We’re practising an odd version of democracy at Den Of Geek when it comes to our annual film of the year vote, in that the film that gets more votes than any other is going to win. We’re not sure this will entirely catch on, but heck, we’ll give it a try.
As such, our film of the year vote (that took place ahead of the release of Star Wars: Rogue One). Here, our writers send in their top fives, and we gave five points to their first choices, and one point to their fifth. You can probably fill in the rest of the blanks! Then we totalled it all together, stopped for a biscuit, and came up with a top 20.
Over the coming week or two, we’ll count down our top ten, but here are the ones that make up places 20 to 11. As the sage Ryan commented, this would be a fine top ten list in its own right, and may have been, had more of the films on it been seen. But that’s the thing with democracy, right? You don’t always get what’s fair and right.
Without further ado…
20. Bone Tomahawk
A little-seen western, but clearly loved by the people who do cast their peepers over it. Bone Tomahawk boasts – and that is entirely the right word – Kurt Russell at the head of its ensemble, as the Sheriff out to rescue settlers from some, well, let’s go with ‘unpleasant people’. It’s a film – for better and worse – already hitting DVD bargain bins. Do consider rescuing it.
19. Kubo And The Two Strings
Some found the story a little bit of a muddle with Laika’s latest, but there’s little doubting the extraordinary craft of this stop motion treat. It’s a really beautiful piece of work this, with a fine narrative and visuals that really creep under the skin. A real treat.
18. Under The Shadow
A film that’s topping lots of people’s movie of the year lists, and one that not many of us got to see. Know as little about Under The Shadow going in is our recommendation, and seek it out on the video on demand service where it now resides. A modern horror classic.
17. 10 Cloverfield Lane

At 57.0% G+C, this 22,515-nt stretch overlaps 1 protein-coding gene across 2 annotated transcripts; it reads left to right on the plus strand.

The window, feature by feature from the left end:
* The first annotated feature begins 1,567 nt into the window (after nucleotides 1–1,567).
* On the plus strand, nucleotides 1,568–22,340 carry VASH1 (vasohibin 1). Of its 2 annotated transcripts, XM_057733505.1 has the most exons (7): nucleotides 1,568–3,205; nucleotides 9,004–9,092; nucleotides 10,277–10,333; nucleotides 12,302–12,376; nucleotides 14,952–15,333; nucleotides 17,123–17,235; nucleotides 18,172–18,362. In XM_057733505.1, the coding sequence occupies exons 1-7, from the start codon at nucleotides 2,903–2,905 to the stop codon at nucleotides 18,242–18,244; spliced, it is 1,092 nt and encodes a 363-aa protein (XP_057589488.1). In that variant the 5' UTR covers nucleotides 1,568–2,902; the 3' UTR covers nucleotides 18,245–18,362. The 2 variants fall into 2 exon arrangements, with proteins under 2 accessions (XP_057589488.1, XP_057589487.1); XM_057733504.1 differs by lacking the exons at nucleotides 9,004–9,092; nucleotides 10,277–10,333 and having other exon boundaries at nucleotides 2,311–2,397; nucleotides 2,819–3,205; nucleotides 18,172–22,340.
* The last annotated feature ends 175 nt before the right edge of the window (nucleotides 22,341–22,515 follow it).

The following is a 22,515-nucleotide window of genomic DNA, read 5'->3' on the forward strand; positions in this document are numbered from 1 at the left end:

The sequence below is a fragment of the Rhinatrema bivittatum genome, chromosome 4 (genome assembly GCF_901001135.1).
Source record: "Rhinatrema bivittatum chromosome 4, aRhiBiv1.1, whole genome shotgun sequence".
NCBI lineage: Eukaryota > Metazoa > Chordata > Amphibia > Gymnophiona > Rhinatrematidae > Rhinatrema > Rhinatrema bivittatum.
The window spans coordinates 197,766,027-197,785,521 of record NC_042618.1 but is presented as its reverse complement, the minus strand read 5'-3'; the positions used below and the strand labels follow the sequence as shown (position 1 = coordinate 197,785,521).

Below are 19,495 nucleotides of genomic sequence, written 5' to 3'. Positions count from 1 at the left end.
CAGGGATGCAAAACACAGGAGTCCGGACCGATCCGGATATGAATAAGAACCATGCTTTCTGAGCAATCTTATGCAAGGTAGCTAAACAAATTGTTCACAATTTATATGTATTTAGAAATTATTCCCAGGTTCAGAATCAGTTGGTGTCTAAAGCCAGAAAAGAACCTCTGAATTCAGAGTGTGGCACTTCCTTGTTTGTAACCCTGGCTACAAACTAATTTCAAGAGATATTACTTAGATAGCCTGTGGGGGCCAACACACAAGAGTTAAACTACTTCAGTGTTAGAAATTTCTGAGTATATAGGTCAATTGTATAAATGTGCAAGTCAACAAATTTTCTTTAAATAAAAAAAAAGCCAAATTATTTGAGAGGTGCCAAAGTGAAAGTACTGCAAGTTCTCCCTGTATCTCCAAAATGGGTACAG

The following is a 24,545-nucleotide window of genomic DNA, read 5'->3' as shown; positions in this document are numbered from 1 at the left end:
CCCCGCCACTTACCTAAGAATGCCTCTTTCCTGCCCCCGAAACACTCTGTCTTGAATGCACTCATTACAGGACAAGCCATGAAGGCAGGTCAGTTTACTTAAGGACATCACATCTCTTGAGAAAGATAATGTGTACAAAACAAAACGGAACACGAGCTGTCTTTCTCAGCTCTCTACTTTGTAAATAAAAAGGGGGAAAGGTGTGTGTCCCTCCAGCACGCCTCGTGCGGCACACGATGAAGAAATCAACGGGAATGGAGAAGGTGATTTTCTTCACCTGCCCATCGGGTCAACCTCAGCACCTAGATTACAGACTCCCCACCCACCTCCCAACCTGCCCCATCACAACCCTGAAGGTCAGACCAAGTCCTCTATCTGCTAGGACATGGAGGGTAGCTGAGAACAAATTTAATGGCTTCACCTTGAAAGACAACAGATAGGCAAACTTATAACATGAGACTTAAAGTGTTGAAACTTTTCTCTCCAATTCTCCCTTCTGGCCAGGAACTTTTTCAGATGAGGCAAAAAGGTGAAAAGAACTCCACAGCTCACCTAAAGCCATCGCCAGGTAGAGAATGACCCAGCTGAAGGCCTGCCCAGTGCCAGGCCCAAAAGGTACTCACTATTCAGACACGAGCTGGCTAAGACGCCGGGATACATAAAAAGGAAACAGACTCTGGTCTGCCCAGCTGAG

A real surprise, in more than one sense. Firstly, in January, 10 Cloverfield Lane didn’t really exist. Sure, it had been made (under a different name), but the movie wasn’t on the Paramount release schedule – until the day it unleashed a surprise trailer. Even better, the film is one of the tensest studio films of the year, a three hander at heart where the stakes are agonisingly dialled up, and the armrests gradually ripped from their seats. Oddly, only the forced Cloverfield link let the side down a little.
16. Eddie The Eagle
Dexter Fletcher’s charming and very funny biopic of Eddie ‘The Eagle’ Edwards has much to commend it, not least a terrific leading turn from Taron Egerton. But it also has one of the best comedy supporting roles of the year, provided by Keith Allen in deadpan form. Plus, a moment with a jumper that made us cry. We’re softies really.
15. The Neon Demon
Horror, pitch-black comedy, fashion industry satire – The Neon Demon isn’t easily pigeon-holed. But then again, what else should we expect from Nicolas Winding Refn, the director of such wayward, febrile delights as Bronson, Only God Forgives and Drive? Full-blooded, beautifully shot and utterly bizarre, The Neon Demon isn’t for everyone, but once seen, it’s a tough film to shake. One thing’s for sure: cinema would be a less exciting place without Refn around.
14. Your Name
A romantic fantasy that keeps you engrossed to the very end, Your Name is one of the best animated films of the year. About two people who swap bodies before a cataclysmic event, Your Name is exquisitely animated and thoroughly moving. A huge hit in Japan, the movie again is further proof that Makoto Shinkai is one of the finest directors working in anime.
13. Tale Of Tales
The darkest of dark fantasies, Matteo Garrone’s Tale Of Tales is full of unforgettable images and moments of queasy humour. Taking in three interlocking stories, it introduces Salma Hayek as a queen who dines on a raw dragon heart; Toby Jones and his colossal pet flea, and Vincent Cassel as an incurably randy prince. Quite how Garrone convinced this amazing cast – which also includes John C Reilly – to appear in such demented roles is a mystery, but we’re very glad he did. Funny, enthralling and stunning to look at, Tale Of Tales is a true gem.
12. Green Room
Oh lord, the dog. That room. Patrick Stewart in ultra menacing form. Jeremy Saulnier’s hard as nails thriller follows up his similarly strong Blue Ruin, and the end result is terrific. Few films have managed anything close to the tension and bite of Green Room this year, and you also get another quality performance from the late Anton Yelchin. Already widely available on disc this, which is a good job, as loads of people missed it at the pictures.
In the wrong hands, this story of a young woman imprisoned in a shed with her young son could’ve been nasty and depressingly exploitative. But thanks to director Lenny Abrahamson’s lightness of touch and screenwriter Emma Donoghue’s humane approach, Room instead emerges as a heartfelt and compelling story of courage and survival. Brie Larson and Jacob Tremblay were rightly praised for their performances as the mother and son – and, indeed, the pairing is what gives the film such unvarnished impact.
Join us throughout the week as we count down our top ten…